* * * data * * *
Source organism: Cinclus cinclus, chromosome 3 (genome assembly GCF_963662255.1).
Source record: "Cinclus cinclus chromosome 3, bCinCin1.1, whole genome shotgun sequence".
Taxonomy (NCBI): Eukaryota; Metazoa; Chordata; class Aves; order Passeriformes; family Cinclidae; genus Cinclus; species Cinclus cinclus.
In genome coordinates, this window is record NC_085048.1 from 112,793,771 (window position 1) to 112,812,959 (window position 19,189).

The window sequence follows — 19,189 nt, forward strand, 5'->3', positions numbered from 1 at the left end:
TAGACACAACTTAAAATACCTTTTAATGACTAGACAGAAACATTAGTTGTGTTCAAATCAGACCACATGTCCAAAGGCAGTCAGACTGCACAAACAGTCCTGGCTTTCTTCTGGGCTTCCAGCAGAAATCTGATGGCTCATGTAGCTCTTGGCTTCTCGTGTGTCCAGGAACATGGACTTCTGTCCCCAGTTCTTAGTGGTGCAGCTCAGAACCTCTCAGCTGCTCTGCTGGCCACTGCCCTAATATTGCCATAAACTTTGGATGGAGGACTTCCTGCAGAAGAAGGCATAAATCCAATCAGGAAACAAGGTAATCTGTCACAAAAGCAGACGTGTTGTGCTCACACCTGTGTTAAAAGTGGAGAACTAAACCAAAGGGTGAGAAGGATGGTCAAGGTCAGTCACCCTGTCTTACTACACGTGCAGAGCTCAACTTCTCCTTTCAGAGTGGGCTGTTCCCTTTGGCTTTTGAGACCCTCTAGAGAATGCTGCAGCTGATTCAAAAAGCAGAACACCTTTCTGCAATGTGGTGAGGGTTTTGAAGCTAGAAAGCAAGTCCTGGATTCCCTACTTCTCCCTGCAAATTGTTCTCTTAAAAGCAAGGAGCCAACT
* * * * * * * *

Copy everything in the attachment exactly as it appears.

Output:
Source organism: Cinclus cinclus, chromosome 3 (genome assembly GCF_963662255.1).
Source record: "Cinclus cinclus chromosome 3, bCinCin1.1, whole genome shotgun sequence".
Taxonomy (NCBI): Eukaryota; Metazoa; Chordata; class Aves; order Passeriformes; family Cinclidae; genus Cinclus; species Cinclus cinclus.
In genome coordinates, this window is record NC_085048.1 from 112,793,771 (window position 1) to 112,812,959 (window position 19,189).

The window sequence follows — 19,189 nt, forward strand, 5'->3', positions numbered from 1 at the left end:
TAGACACAACTTAAAATACCTTTTAATGACTAGACAGAAACATTAGTTGTGTTCAAATCAGACCACATGTCCAAAGGCAGTCAGACTGCACAAACAGTCCTGGCTTTCTTCTGGGCTTCCAGCAGAAATCTGATGGCTCATGTAGCTCTTGGCTTCTCGTGTGTCCAGGAACATGGACTTCTGTCCCCAGTTCTTAGTGGTGCAGCTCAGAACCTCTCAGCTGCTCTGCTGGCCACTGCCCTAATATTGCCATAAACTTTGGATGGAGGACTTCCTGCAGAAGAAGGCATAAATCCAATCAGGAAACAAGGTAATCTGTCACAAAAGCAGACGTGTTGTGCTCACACCTGTGTTAAAAGTGGAGAACTAAACCAAAGGGTGAGAAGGATGGTCAAGGTCAGTCACCCTGTCTTACTACACGTGCAGAGCTCAACTTCTCCTTTCAGAGTGGGCTGTTCCCTTTGGCTTTTGAGACCCTCTAGAGAATGCTGCAGCTGATTCAAAAAGCAGAACACCTTTCTGCAATGTGGTGAGGGTTTTGAAGCTAGAAAGCAAGTCCTGGATTCCCTACTTCTCCCTGCAAATTGTTCTCTTAAAAGCAAGGAGCCAACT